Of late the First National (NASDAQ:FXNC) share price has softened like an ice cream in the sun, melting a full . But plenty of shareholders will still be smiling, given that the stock is up 7.7% over the last quarter. Looking back further, the stock is up 6.4% in the last year.
Assuming no other changes, a sharply higher share price makes a stock less attractive to potential buyers. In the long term, share prices tend to follow earnings per share, but in the short term prices bounce around in response to short term factors (which are not always obvious). The implication here is that deep value investors might steer clear when expectations of a company are too high. One way to gauge market expectations of a stock is to look at its Price to Earnings Ratio (PE Ratio). A high P/E implies that investors have high expectations of what a company can achieve compared to a company with a low P/E ratio.
Does First National Have A Relatively High Or Low P/E For Its Industry?
First National's P/E of 11.09 indicates relatively low sentiment towards the stock. If you look at the image below, you can see First National has a lower P/E than the average (12.6) in the banks industry classification.
Its relatively low P/E ratio indicates that First National shareholders think it will struggle to do as well as other companies in its industry classification. While current expectations are low, the stock could be undervalued if the situation is better than the market assumes. It is arguably worth checking if insiders are buying shares, because that might imply they believe the stock is undervalued.
How Growth Rates Impact P/E Ratios
P/E ratios primarily reflect market expectations around earnings growth rates. That's because companies that grow earnings per share quickly will rapidly increase the 'E' in the equation. That means unless the share price increases, the P/E will reduce in a few years. And as that P/E ratio drops, the company will look cheap, unless its share price increases.
First National had pretty flat EPS growth in the last year. But it has grown its earnings per share by 22% per year over the last three years. And EPS is down 2.5% a year, over the last 5 years. So we might expect a relatively low P/E.
Remember: P/E Ratios Don't Consider The Balance Sheet
Don't forget that the P/E ratio considers market capitalization. So it won't reflect the advantage of cash, or disadvantage of debt. In theory, a company can lower its future P/E ratio by using cash or debt to invest in growth.
Such spending might be good or bad, overall, but the key point here is that you need to look at debt to understand the P/E ratio in context.
So What Does First National's Balance Sheet Tell Us?
With net cash of US$16m, First National has a very strong balance sheet, which may be important for its business. Having said that, at 16% of its market capitalization the cash hoard would contribute towards a higher P/E ratio.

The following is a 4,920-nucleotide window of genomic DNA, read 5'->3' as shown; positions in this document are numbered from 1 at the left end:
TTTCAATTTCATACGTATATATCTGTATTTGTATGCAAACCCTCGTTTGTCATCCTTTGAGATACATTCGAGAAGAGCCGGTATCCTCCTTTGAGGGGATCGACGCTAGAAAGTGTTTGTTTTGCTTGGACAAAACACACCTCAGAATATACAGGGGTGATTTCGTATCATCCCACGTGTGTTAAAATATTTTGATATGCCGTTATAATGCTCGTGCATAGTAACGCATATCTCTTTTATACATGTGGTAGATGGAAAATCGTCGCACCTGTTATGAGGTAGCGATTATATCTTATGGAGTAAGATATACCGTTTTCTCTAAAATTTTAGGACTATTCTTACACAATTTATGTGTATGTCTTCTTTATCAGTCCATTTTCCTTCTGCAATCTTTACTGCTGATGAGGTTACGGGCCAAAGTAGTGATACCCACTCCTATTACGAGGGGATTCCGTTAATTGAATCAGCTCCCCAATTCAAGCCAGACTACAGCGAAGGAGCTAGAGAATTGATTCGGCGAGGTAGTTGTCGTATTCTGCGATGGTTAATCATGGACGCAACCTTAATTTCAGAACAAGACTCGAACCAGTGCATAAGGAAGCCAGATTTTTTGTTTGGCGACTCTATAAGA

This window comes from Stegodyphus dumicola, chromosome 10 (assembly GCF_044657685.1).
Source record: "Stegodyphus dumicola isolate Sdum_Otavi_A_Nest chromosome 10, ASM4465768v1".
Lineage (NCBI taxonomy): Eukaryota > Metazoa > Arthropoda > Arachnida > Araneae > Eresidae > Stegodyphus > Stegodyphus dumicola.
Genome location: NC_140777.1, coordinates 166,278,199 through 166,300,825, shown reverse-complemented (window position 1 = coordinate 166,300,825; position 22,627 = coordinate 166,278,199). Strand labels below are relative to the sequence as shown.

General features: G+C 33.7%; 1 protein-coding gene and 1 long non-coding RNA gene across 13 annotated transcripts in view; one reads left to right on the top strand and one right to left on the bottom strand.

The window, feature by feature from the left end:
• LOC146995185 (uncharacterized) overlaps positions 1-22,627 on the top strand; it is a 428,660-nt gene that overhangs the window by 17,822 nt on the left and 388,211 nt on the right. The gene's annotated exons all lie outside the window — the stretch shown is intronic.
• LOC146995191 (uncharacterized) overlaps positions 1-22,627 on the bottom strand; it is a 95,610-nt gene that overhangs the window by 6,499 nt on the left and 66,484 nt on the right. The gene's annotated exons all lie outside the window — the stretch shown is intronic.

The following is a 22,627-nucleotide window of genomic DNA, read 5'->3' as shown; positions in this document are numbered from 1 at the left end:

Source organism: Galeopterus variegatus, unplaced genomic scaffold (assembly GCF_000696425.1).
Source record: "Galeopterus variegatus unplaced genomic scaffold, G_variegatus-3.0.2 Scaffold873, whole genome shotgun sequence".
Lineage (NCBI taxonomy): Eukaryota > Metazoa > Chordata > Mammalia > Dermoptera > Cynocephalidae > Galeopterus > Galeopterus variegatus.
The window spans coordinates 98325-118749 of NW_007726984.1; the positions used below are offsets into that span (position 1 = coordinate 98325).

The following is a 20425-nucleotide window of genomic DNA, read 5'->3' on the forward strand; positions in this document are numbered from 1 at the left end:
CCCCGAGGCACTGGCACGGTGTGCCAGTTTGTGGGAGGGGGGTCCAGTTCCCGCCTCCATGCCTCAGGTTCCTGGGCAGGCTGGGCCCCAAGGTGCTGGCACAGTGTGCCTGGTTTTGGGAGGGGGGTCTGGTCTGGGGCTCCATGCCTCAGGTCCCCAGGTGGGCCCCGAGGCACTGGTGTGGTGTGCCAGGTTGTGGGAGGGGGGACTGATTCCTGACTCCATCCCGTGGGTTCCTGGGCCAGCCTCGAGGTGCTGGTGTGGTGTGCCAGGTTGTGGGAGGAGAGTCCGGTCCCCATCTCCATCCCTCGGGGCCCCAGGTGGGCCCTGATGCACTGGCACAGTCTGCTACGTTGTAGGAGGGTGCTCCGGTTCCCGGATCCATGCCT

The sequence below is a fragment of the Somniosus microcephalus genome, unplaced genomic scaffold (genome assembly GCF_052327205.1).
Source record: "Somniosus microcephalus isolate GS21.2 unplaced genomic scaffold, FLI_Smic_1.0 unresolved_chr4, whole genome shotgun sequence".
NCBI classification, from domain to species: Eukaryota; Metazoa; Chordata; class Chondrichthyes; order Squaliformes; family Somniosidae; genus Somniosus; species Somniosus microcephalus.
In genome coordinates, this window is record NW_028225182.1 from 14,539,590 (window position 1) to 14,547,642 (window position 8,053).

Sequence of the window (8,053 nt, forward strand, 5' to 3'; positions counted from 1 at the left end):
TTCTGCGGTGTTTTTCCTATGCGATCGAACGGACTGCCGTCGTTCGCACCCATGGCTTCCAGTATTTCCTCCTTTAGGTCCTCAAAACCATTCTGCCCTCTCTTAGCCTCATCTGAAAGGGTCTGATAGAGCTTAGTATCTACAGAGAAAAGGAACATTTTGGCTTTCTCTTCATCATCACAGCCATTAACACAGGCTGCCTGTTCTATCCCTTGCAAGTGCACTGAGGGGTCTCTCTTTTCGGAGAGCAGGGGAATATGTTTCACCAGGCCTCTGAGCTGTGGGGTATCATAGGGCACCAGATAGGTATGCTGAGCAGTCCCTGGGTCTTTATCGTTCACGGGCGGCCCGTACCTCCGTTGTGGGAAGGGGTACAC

The Verdict On First National's P/E Ratio
First National's P/E is 11.1 which is below average (18.6) in the US market. Earnings improved over the last year. Also positive, the relatively strong balance sheet will allow for investment in growth. In contrast, the P/E indicates shareholders doubt that will happen! What can be absolutely certain is that the market has become less optimistic about First National over the last month, with the P/E ratio falling from 11.1 back then to 11.1 today. For those who don't like to trade against momentum, that could be a warning sign, but a contrarian investor might want to take a closer look.
Investors have an opportunity when market expectations about a stock are wrong. As value investor Benjamin Graham famously said, 'In the short run, the market is a voting machine but in the long run, it is a weighing machine. We don't have analyst forecasts, but you could get a better understanding of its growth by checking out this more detailed historical graph of earnings, revenue and cash flow.
Of course you might be able to find a better stock than First National. So you may wish to see this free collection of other companies that have grown earnings strongly.
If you spot an error that warrants correction, please contact the editor at email@example.com. This article by Simply Wall St is general in nature. It does not constitute a recommendation to buy or sell any stock, and does not take account of your objectives, or your financial situation. Simply Wall St has no position in the stocks mentioned.
We aim to bring you long-term focused research analysis driven by fundamental data. Note that our analysis may not factor in the latest price-sensitive company announcements or qualitative material. Thank you for reading.